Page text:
Posts Tagged ‘ICE’

NPR-Latino USA Commentary: On the Need to Destroy Juan Crow

May 24, 2008

Latino USA Globe

Thanks to Maria Hinojosa, Mincho Jacob and the folks at NPR’s Latino USA for letting me record this call to action disguised as a commentary:

NPR Latino USA Commentary

Al Ataque: Todos Contra ICE! (Attack: All Against ICE!)

May 19, 2008

//” cannot be displayed, because it contains errors.

This just in from the Daily News (DN), one of the largest dailies in the U.S. DN Columinst Albor Ruiz’s article reminds us to put our attention where it belongs: on the biggest scandal in ICE’s history. As as he says,

“Shockingly, between January 2004 and November 2007, more detainees have perished while in custody of ICE than in Abu Ghraib and Guantanamo combined.”

Just this should be enough to put the forces of the immigrant rights movement on moral and political alert lest they let this largest, most high visibility crisis ICE has faced since its inception pass without a response. But there is more, much more at stake: nothing less than the moral fabric of the entire country. Coming on the same continuum of detention and militarism as Abu Ghraib and Guantanamo, the immigration detention scandal brings the U.S. government’s disrespect for human life within the borders of the country itself. In the words of Ruiz,

“What goes on inside immigration detention centers points to a moral crisis that threatens to shred the nation’s basic values.”

Viewed from this vantage point, It’s pretty clear that last week’s “biggest”, “largest” (according to ICE press releases) raid in Iowa was a diversionary tactic designed to take attention-and pressure- away from the political vulnerability ICE’s violence and neglect in detention centers have opened up, a vulnerability that must exploited if their impunity and corruption are to end. Raids before, during and after marches illustrate how very political ICE is-and acts.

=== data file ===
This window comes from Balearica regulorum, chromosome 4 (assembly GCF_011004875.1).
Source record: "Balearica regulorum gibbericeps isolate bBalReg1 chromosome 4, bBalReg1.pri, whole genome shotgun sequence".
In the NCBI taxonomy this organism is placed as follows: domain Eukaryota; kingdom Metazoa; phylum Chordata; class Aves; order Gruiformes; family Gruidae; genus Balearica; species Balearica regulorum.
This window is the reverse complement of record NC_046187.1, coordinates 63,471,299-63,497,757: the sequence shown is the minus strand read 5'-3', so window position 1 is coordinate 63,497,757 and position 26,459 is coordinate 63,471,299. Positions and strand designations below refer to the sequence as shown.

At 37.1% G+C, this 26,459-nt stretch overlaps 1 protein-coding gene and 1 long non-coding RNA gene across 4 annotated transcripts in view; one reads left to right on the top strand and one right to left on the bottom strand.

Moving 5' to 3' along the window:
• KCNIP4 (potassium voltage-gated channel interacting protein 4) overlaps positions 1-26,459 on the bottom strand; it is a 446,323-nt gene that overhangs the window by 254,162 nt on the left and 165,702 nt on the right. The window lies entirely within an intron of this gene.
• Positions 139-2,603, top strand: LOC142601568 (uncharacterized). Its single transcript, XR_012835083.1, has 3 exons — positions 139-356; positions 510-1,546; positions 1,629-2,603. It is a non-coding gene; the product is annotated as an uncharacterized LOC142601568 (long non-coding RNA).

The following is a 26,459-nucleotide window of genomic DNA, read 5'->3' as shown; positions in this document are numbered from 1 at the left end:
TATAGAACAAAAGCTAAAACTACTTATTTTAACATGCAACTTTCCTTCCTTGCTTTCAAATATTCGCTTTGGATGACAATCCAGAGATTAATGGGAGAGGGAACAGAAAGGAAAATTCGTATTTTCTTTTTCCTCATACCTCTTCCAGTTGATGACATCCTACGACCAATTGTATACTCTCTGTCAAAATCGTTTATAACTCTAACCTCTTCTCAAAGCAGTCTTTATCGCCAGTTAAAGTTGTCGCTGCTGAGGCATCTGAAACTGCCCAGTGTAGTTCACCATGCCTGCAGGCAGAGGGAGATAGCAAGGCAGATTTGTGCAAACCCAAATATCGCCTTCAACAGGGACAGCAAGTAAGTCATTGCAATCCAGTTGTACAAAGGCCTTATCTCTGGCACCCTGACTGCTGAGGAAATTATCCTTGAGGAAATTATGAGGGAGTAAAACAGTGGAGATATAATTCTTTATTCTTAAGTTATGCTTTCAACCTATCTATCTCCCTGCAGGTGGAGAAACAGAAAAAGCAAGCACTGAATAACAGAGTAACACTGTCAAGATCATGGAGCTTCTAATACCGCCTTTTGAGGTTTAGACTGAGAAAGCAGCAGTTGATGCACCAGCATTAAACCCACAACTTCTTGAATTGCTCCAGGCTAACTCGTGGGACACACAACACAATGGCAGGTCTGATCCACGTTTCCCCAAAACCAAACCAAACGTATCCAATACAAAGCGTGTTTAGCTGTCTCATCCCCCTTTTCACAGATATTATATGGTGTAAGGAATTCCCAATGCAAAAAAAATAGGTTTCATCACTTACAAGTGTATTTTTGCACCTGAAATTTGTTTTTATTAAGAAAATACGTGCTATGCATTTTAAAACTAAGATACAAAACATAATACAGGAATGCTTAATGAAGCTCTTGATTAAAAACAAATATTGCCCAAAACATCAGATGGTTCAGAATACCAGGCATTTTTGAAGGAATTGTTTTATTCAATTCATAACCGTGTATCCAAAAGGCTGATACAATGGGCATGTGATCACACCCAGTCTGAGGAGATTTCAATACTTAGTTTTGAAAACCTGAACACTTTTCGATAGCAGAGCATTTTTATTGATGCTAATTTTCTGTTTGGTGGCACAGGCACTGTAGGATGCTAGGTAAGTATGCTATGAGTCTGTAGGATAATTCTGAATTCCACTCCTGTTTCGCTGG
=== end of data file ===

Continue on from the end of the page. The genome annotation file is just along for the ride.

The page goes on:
The number of ICE scandal actions -vigils, videos, social networking sites, posts, op-eds, public educational events a, letters, protests and other direct action -will define how truly political-and effective- we are. Responses – and non-responses-to this crisis will tell us, the immigrant community and our powerful adversaries whether we really want to pull out of the defensive, reactive (as in only reacting to raids and other ICE initiatives) politic that we seem all-to-comfortable with.

The great danger right now is that we allow the Democrats and their allies to frame the ICE crisis in a reformist manner, as something simply requiring better management and health care. We must, to the best of our abilities make clear that the crisis is not solely nor primarily about the health conditions that need to be reformed; its about the policies and the institutionalized verbal, visual and physical violence against human beings who happen to be migrants, policies that need to be destroyed. The Democrats have done nothing to stem the tide of institutional intolerance and hate. Nothing. So, they should follow, not lead. Some other local national detention rights groups are planning press events, actions etc in coming weeks.

This crisis at ICE has given us what no violent raid or series of violent raids can give us;the crisis has given us the kind media coverage that started the ball rolling on detention scandals in Abu Ghraib and Guantanamo: in-depth, front page reporting in the NYT, Washington Post and 60 minutes. The media did its part in this case. Democrats and other politicos will align along whatever vectors of political -and moral-pressure they are placed in. And ICE and its subcontractors have done their part with their corruption, unconstitutional practices and relentless violence.

So, ICE’s fate really is up to those of us in the fight for migrant rights now. Let us seize the moment.

Al Ataque: Todos Contra ICE! (Attack: All Against ICE!)

How to “Humanize” Immigration Raids Without Humanzing Immigrants

November 26, 2007


This story in the L.A. Times reports on recently-announced Immigration and Citizenship Enforcement (ICE) guidelines designed to “humanize immigration raids”.

While the announcement may mean some needed respite for that minority of immigrants arrested in work-site raids who are “pregnant, nursing infants or serving as sole caregivers to children or seriously ill relatives”, it does nothing for those millions that aren’t in any of these situations.